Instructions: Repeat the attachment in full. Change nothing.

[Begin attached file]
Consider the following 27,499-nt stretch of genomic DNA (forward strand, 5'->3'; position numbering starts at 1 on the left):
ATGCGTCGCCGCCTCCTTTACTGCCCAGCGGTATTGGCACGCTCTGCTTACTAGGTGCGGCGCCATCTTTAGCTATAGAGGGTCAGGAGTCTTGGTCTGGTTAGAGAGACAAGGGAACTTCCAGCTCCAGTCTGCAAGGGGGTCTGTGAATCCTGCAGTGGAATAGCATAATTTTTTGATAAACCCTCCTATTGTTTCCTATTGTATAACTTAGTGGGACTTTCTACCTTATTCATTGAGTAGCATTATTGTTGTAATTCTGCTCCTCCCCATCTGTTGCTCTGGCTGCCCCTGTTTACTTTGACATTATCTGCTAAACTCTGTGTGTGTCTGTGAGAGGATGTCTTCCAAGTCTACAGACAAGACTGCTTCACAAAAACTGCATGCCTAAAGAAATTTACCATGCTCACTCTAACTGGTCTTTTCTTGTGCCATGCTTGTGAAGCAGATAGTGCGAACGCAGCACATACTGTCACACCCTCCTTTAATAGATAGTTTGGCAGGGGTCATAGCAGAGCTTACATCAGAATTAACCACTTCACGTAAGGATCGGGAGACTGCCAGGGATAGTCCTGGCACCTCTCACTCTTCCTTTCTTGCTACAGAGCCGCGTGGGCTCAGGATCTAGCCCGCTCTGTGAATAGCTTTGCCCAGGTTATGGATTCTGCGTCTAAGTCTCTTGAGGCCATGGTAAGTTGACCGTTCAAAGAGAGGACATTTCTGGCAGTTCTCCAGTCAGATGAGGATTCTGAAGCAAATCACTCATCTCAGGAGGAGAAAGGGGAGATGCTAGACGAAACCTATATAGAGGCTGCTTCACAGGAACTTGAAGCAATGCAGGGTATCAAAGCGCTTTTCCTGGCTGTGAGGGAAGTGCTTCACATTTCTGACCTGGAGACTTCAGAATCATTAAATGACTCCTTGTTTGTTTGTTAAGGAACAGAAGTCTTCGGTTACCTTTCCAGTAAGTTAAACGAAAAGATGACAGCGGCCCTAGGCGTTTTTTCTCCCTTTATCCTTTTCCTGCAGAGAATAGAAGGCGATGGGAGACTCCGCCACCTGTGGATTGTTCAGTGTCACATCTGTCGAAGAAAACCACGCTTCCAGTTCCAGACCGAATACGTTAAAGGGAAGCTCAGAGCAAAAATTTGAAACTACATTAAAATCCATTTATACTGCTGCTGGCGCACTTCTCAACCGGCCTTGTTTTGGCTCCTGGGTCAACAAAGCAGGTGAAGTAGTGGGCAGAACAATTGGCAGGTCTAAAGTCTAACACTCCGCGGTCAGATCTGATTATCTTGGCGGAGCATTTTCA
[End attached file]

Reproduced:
Consider the following 27,499-nt stretch of genomic DNA (forward strand, 5'->3'; position numbering starts at 1 on the left):
ATGCGTCGCCGCCTCCTTTACTGCCCAGCGGTATTGGCACGCTCTGCTTACTAGGTGCGGCGCCATCTTTAGCTATAGAGGGTCAGGAGTCTTGGTCTGGTTAGAGAGACAAGGGAACTTCCAGCTCCAGTCTGCAAGGGGGTCTGTGAATCCTGCAGTGGAATAGCATAATTTTTTGATAAACCCTCCTATTGTTTCCTATTGTATAACTTAGTGGGACTTTCTACCTTATTCATTGAGTAGCATTATTGTTGTAATTCTGCTCCTCCCCATCTGTTGCTCTGGCTGCCCCTGTTTACTTTGACATTATCTGCTAAACTCTGTGTGTGTCTGTGAGAGGATGTCTTCCAAGTCTACAGACAAGACTGCTTCACAAAAACTGCATGCCTAAAGAAATTTACCATGCTCACTCTAACTGGTCTTTTCTTGTGCCATGCTTGTGAAGCAGATAGTGCGAACGCAGCACATACTGTCACACCCTCCTTTAATAGATAGTTTGGCAGGGGTCATAGCAGAGCTTACATCAGAATTAACCACTTCACGTAAGGATCGGGAGACTGCCAGGGATAGTCCTGGCACCTCTCACTCTTCCTTTCTTGCTACAGAGCCGCGTGGGCTCAGGATCTAGCCCGCTCTGTGAATAGCTTTGCCCAGGTTATGGATTCTGCGTCTAAGTCTCTTGAGGCCATGGTAAGTTGACCGTTCAAAGAGAGGACATTTCTGGCAGTTCTCCAGTCAGATGAGGATTCTGAAGCAAATCACTCATCTCAGGAGGAGAAAGGGGAGATGCTAGACGAAACCTATATAGAGGCTGCTTCACAGGAACTTGAAGCAATGCAGGGTATCAAAGCGCTTTTCCTGGCTGTGAGGGAAGTGCTTCACATTTCTGACCTGGAGACTTCAGAATCATTAAATGACTCCTTGTTTGTTTGTTAAGGAACAGAAGTCTTCGGTTACCTTTCCAGTAAGTTAAACGAAAAGATGACAGCGGCCCTAGGCGTTTTTTCTCCCTTTATCCTTTTCCTGCAGAGAATAGAAGGCGATGGGAGACTCCGCCACCTGTGGATTGTTCAGTGTCACATCTGTCGAAGAAAACCACGCTTCCAGTTCCAGACCGAATACGTTAAAGGGAAGCTCAGAGCAAAAATTTGAAACTACATTAAAATCCATTTATACTGCTGCTGGCGCACTTCTCAACCGGCCTTGTTTTGGCTCCTGGGTCAACAAAGCAGGTGAAGTAGTGGGCAGAACAATTGGCAGGTCTAAAGTCTAACACTCCGCGGTCAGATCTGATTATCTTGGCGGAGCATTTTCA